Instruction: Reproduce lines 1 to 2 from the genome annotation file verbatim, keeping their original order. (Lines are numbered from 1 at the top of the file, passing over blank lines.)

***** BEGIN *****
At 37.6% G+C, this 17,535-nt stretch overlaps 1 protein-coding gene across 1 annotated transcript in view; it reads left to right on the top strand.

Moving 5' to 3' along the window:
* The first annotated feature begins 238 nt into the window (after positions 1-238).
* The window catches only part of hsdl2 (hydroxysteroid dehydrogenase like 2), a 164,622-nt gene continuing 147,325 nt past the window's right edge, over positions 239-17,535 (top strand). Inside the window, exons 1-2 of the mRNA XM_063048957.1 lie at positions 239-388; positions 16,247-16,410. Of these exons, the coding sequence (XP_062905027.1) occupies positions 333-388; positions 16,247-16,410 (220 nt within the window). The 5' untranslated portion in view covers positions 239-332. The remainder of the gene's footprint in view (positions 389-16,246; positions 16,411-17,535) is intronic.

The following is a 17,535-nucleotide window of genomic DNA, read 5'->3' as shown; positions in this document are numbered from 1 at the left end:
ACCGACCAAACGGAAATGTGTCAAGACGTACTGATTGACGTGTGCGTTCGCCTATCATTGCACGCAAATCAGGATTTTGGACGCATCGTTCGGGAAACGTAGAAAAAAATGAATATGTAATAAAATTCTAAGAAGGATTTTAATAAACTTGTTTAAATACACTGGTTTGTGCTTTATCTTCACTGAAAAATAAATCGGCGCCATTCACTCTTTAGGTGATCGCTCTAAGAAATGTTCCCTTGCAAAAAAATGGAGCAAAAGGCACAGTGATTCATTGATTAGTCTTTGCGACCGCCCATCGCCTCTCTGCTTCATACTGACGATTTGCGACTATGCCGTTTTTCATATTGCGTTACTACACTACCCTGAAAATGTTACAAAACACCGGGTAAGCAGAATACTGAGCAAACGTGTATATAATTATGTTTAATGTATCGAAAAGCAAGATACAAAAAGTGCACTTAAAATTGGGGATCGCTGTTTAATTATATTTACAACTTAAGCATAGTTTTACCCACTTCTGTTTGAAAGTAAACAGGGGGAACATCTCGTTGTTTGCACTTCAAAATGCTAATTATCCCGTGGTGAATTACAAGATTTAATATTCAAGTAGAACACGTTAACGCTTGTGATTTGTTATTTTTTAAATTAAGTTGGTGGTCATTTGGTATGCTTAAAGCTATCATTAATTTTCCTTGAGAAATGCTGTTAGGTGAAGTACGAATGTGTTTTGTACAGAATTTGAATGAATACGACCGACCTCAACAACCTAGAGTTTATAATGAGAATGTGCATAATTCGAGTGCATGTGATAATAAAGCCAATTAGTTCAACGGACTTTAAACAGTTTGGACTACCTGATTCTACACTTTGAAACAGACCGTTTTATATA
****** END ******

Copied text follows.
At 37.6% G+C, this 17,535-nt stretch overlaps 1 protein-coding gene across 1 annotated transcript in view; it reads left to right on the top strand.

Moving 5' to 3' along the window: